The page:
The recent capitulation of the Chinese domestic equity market (or A-shares) makes headlines almost every day. Different theories, circulating in both China and overseas, pop up frequently to explain the daily movement of A-shares. It seems the investment community gets excited when the Chinese market is on the decline (but not so much when the market is on the upswing); many investors are quite reactive to any negative news coming out of China.
We examine Emerging Markets from both the top-down and bottom-up perspectives as we try to identify where to move and what to expect. We check in on two successful EM thematic group ideas as well.
For more than two years we’ve discussed the supply-side risks to commodity producers stemming from capacity built during the manic “Third Act” of last decade’s Three Act Play in commodities. Commodity-oriented equities have indeed underperformed since 2011, but to date, most pundits have laid blame squarely on the demand side.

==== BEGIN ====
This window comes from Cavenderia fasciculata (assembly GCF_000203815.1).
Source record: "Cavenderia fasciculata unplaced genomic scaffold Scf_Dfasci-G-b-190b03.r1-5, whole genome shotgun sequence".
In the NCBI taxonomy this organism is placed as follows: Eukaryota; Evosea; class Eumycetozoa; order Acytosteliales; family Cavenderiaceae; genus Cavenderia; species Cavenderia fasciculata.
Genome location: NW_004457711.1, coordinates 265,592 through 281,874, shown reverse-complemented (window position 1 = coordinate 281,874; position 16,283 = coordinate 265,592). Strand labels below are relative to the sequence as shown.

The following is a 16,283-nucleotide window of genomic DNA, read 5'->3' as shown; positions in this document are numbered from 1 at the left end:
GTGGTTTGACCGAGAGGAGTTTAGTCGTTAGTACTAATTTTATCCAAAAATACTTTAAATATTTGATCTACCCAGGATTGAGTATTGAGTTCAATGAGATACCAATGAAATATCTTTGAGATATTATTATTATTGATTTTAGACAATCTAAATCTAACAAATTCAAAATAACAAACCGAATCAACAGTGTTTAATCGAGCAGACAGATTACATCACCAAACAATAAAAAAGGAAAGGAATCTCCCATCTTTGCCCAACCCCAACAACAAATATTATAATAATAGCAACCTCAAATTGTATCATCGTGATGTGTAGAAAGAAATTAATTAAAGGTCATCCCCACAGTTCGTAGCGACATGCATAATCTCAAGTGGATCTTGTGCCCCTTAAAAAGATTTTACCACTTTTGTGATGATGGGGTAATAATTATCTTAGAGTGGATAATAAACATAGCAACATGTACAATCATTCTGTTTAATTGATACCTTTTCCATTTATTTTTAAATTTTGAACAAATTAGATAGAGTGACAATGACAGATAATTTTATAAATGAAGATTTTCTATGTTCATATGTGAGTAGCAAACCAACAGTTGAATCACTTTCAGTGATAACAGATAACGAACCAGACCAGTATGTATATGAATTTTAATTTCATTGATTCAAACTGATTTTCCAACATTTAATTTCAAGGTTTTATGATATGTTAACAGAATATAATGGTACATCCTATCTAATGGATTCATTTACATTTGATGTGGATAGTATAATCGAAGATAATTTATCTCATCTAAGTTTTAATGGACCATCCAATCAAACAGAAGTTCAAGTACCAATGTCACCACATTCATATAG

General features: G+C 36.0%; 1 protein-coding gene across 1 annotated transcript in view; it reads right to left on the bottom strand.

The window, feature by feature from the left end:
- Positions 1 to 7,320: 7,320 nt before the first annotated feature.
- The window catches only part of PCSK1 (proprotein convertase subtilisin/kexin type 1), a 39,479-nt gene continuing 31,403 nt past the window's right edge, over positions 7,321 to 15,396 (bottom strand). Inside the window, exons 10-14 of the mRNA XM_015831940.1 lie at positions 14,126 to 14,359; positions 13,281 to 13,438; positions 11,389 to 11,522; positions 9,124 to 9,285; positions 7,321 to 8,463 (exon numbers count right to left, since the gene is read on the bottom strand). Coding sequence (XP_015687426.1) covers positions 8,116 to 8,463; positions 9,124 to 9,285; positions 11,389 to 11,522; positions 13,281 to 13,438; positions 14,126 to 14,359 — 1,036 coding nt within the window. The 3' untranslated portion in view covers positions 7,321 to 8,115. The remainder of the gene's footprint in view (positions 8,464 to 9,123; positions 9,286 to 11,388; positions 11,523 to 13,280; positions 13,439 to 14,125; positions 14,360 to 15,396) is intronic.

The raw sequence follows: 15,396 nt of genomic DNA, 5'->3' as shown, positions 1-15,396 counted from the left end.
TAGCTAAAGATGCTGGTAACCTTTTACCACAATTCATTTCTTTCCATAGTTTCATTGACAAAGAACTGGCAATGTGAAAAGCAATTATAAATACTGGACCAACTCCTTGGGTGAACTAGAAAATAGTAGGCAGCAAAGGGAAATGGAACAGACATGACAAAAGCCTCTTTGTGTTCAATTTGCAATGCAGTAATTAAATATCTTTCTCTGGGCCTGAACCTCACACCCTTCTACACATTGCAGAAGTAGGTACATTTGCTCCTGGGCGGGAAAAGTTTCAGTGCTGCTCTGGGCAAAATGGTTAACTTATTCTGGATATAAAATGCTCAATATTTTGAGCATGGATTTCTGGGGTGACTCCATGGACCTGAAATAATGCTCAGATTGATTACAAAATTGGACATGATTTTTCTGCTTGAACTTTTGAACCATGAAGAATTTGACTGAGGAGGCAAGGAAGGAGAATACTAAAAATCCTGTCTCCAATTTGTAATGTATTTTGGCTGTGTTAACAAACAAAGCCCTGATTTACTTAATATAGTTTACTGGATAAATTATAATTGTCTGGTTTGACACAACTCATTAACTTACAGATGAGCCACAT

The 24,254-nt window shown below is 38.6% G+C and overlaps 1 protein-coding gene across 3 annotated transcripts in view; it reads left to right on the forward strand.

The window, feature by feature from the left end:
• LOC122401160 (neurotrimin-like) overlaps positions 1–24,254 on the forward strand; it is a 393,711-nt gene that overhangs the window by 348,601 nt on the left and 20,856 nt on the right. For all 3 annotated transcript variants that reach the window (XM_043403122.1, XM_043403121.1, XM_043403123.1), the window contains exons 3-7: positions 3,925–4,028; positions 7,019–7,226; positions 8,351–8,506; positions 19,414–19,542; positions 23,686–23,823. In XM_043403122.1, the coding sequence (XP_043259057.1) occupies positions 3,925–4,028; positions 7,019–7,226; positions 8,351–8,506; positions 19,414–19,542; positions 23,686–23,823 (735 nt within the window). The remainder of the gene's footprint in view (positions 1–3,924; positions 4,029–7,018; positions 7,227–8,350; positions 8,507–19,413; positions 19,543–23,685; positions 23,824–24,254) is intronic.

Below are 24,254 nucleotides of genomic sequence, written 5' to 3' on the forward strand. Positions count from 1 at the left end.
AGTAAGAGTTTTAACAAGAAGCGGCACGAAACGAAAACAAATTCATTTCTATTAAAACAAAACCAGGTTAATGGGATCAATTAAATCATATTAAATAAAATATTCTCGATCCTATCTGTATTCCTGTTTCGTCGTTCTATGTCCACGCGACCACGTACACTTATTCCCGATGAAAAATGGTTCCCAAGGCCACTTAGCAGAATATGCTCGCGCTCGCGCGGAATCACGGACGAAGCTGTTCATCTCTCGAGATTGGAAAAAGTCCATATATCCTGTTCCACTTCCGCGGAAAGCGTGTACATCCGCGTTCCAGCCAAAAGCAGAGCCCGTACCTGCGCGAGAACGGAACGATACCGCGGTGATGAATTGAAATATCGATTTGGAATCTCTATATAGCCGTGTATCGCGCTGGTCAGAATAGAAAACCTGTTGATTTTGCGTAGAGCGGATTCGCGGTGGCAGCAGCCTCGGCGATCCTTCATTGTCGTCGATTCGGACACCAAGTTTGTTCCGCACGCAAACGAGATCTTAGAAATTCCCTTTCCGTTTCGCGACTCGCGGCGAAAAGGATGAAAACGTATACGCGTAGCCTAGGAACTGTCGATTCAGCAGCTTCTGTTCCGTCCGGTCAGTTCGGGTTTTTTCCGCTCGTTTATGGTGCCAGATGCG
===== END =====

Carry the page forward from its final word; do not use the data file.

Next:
Commodity producers seem to believe that last decade’s commodity boom is set to repeat. This belief itself probably ensures that it won’t.
In mid May, 4% of assets were shifted from U.S. stocks to Emerging Market holdings, buying a package of individual Asian stocks. This same package is being used to boost exposure to 70% in early June.
A look at the perils with Chinese A Shares. Concern has been raised about China A Shares because they are seeing significant increases in their share float, due to government releasing restricted shares to the public.
Steve Leuthold revisits the 1987 stock market, and includes some excerpts of his commentary in the Green Book from the months leading up to the October crash. There are some stunning similarities to today’s market. Also, commentary on the current China stock market. Some have compared it to Japan in the late 1980s, but there are distinct differences.